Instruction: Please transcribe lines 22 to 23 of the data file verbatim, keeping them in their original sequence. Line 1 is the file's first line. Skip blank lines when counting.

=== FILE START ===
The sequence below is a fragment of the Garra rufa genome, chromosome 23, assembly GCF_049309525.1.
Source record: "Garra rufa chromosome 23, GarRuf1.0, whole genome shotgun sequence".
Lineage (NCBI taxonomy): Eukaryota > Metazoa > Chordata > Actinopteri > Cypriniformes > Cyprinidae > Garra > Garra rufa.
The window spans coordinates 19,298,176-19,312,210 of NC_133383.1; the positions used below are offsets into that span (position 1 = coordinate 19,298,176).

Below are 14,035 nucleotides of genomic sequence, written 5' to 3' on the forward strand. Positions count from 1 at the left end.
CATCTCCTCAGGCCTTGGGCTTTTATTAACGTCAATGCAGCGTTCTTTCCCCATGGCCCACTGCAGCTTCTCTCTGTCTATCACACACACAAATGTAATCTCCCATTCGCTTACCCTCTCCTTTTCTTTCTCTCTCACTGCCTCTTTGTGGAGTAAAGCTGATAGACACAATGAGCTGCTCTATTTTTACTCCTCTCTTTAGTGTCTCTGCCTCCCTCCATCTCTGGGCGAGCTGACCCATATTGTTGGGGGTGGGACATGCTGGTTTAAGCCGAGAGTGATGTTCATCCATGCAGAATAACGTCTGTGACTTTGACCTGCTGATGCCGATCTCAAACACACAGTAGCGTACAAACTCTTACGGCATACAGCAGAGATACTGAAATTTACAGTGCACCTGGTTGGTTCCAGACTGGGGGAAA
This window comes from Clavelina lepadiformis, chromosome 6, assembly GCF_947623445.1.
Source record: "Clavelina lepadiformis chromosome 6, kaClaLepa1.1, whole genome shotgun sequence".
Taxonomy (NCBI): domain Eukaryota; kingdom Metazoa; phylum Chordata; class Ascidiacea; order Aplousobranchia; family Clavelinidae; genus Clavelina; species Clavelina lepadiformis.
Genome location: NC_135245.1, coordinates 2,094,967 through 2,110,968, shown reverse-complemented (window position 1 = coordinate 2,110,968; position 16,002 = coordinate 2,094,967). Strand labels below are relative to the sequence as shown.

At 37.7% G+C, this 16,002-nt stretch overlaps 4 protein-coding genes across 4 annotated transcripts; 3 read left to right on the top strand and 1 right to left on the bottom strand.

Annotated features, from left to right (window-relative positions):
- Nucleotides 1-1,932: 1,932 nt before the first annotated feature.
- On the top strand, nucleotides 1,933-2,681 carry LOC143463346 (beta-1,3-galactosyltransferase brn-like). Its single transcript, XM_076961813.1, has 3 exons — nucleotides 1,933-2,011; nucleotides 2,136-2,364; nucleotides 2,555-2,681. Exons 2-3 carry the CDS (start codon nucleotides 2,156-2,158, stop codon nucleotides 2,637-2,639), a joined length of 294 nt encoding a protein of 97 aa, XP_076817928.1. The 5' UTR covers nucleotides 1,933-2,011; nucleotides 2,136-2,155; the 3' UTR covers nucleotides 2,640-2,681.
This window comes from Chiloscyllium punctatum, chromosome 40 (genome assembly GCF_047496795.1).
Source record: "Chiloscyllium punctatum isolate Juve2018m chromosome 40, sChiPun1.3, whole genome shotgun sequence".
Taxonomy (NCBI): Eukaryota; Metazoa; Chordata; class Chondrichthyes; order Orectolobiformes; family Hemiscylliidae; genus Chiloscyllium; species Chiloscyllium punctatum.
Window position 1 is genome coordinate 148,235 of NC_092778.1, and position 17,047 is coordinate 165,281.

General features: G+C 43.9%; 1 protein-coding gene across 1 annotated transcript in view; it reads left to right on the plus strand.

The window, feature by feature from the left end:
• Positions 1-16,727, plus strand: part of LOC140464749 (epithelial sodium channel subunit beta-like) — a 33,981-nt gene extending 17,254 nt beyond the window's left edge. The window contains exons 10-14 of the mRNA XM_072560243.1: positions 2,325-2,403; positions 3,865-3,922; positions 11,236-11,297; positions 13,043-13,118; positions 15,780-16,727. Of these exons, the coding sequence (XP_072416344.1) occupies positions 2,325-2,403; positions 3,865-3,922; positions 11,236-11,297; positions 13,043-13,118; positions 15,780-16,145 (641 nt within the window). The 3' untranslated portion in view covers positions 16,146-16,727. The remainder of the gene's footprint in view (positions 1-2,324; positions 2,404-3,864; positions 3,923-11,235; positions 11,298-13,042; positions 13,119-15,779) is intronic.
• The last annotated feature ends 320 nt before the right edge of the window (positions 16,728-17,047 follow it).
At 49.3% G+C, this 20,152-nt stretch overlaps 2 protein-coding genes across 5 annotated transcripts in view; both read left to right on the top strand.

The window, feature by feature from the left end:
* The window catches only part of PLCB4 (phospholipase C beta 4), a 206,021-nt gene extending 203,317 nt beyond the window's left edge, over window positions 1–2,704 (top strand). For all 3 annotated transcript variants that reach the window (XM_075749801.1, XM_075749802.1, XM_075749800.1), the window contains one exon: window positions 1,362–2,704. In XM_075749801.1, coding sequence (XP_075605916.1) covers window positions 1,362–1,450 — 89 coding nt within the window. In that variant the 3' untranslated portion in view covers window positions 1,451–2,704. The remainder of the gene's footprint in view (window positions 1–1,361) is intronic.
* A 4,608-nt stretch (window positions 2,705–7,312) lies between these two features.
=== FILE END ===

• The last annotated feature ends 320 nt before the right edge of the window (positions 16,728-17,047 follow it).
At 49.3% G+C, this 20,152-nt stretch overlaps 2 protein-coding genes across 5 annotated transcripts in view; both read left to right on the top strand.